with the same network load the results were broadly similar; 9,932,228 datagrams in 86,681ms, a rate of 114,000 per second.
At first glance it seems that RIO isn't so impressive, however we need to remind ourselves of what these example servers are doing; all they're doing is pulling datagrams off of the wire as fast as they can. They're both doing so on a single CPU of a 16 CPU machine and, from these results, it seems that on, this hardware, both APIs can quite easily handle a single saturated 1Gb network link.
Digging deeper into RIO's performance
Whilst the two servers at first appear to behave almost identically under the load it's only when we start looking at the performance counters that we can see that actually the two APIs have completely different performance characteristics.
Here's the graph for the traditional UDP server. Note the thick blue line, that's the amount of time the process spends in kernel mode, on average 37.133% of its time.
The graph from the RIO server is a little different. The thick blue line is still there, it's just that it's 0 most of the time. The average is 0.167%.
Another thing worth noting is that the spinning that the RIO server does is obvious from the fact that it uses 100% of a CPU (see the thick red line) and that most of that is spent in user mode code (the dotted green line that runs across the thick red line).
Another thing that is interesting to see is the non-paged pool usage; the RIO server uses a fixed amount for the life of the process, 8,064 bytes, the traditional server uses 4,192 bytes for most of the time but has some random peaks, the highest of which is 133,656 bytes.
Increasing the network load
Running two clients, each sending 10,000,000 datagrams to different network cards on the test machine gives us similar figures, the traditional server remains ahead of the RIO server with 19,847,578 datagrams to 19,279,842 datagrams. It seems that with the given hardware both APIs are capable of dealing with two saturated 1Gb links.
Increasing the work done per datagram received
The example servers all have a
function which allows us to add some "processing" for each datagram that is received, this gives us a slightly more realistic test as, except for discard servers
, most servers need to do some work with each datagram that arrives.
Running the tests again, this time with a 'workload' of 100 gives the following results.
- 6,386,294 datagrams out of 10,000,000 on 1 1Gb link, 63%
- 4,824,707 datagrams out of 20,000,000 on 2 1Gb links, 24%
- 38,830,887 datagrams out of 100,000,000 on 2 1Gb links, 38%
- 9,985,323 datagrams out of 10,000,000 on 1 1Gb link, 99%
- 19,730,003 datagrams out of 20,000,000 on 2 1Gb links, 98%
- 93,640,607 datagrams out of 100,000,000 on 2 1Gb links, 93%
Clearly a more realistic example allows the RIO API to show what it's capable of. Note that I ran a longer test, with two clients each sending 50,000,000 datagrams as the second test showed some results that seemed to imply that the traditional server had become overwhelmed near the end of the test. The longer test was to see if it could recover, it didn't it simply entered the overwhelmed state and stayed there until the end of the test. This is possibly due to the socket's recv buffer filling up.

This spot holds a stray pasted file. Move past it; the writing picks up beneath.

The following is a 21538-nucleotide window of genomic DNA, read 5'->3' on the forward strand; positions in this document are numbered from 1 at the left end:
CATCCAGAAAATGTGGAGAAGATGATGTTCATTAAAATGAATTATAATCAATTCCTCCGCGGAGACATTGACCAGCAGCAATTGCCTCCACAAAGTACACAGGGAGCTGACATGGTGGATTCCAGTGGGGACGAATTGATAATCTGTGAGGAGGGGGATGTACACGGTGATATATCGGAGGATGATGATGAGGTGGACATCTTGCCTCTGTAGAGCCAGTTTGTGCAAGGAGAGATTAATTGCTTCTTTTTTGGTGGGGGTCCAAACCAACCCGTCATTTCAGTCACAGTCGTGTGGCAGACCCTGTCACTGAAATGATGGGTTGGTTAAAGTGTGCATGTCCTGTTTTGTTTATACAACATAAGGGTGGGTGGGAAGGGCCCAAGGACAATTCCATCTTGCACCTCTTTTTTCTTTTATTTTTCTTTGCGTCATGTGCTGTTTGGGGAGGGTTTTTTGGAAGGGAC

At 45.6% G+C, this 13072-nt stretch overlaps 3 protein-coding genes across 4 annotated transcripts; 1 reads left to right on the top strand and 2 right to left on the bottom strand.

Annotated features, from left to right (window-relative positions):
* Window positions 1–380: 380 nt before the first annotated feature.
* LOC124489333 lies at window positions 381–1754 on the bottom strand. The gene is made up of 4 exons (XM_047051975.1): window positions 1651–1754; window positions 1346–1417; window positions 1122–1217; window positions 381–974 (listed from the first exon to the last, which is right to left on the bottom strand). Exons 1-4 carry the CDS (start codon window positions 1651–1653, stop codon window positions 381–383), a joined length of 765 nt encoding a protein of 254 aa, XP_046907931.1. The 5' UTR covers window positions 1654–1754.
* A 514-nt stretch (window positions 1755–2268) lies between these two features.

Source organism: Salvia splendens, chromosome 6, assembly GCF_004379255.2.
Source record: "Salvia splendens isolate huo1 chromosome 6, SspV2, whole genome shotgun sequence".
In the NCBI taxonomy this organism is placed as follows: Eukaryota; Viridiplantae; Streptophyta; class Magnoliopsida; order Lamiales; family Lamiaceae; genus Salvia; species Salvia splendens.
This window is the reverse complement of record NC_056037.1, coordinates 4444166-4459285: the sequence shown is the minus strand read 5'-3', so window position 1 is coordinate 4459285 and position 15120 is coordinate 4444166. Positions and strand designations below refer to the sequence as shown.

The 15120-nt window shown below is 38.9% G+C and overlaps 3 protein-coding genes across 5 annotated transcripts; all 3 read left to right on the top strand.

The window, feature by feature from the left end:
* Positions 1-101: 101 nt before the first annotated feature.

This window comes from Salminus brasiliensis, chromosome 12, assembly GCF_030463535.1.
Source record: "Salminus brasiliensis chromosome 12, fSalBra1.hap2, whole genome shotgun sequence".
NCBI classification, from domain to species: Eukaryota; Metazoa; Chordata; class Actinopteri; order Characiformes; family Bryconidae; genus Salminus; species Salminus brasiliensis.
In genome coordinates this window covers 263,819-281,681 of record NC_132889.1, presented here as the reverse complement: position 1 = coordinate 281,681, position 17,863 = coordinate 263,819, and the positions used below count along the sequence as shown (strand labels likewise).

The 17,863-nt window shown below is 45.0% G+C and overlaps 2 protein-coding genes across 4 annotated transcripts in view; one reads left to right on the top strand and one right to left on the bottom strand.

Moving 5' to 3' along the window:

As can be seen from these graphs, the traditional server quickly gets into a state where it is dropping vast numbers of datagrams (thick pink line) whilst burning more user mode CPU than kernel mode CPU having maxed out the single CPU that it's running on.
The RIO server doesn't drop any datagrams and the graph looks surprisingly like the previous one with no load.
To look at how the performance of the RIO server degraded as the workload per datagram increases I ran some more tests.
RIO Server, 10,000,000 datagrams
- 9,985,323 datagrams, 99% at a workload of 100
- 9,888,733 datagrams, 98% at a workload of 300
- 7,174,653 datagrams, 71% at a workload of 500
- 5,573,046 datagrams, 55% at a workload of 700
- 4,361,820 datagrams, 43% at a workload of 1000
- 2,927,590 datagrams, 29% at a workload of 2000
And just to compare...
Traditional server, 10,000,000 datagrams
- 2,522,667 datagrams, 25% at a workload of 1000
Bear in mind that these results are specific to the test machine I was running on and that we're testing on a beta version of the Windows 8 Server operating system. Even so, the figures are impressive. The lack of kernel mode transitions allow much more CPU to be used for real work on each datagram that arrives. The registering of I/O buffers once at program start up reduces the work done per operation and also means that your server will use a known amount of non-paged pool rather than a completely variable amount. Though non-paged pool is more plentiful than it used to be pre-Vista
this is likely still an advantage.
The RIO API isn't especially complicated but your server designs will be different. The simple polling example server that we used here is unlikely to be an ideal choice as it uses 100% of its CPU for the whole time that the server is running. It's also a little unfair to compare RIO to such a simple traditional server but; there are better alternatives, but it's a useful line in the sand. As we'll see in the following performance articles there are better, and more scalable ways to use both APIs.
If you're interested in digging deeper into the results used in this article then all of the performance logs taken whilst running the tests are available here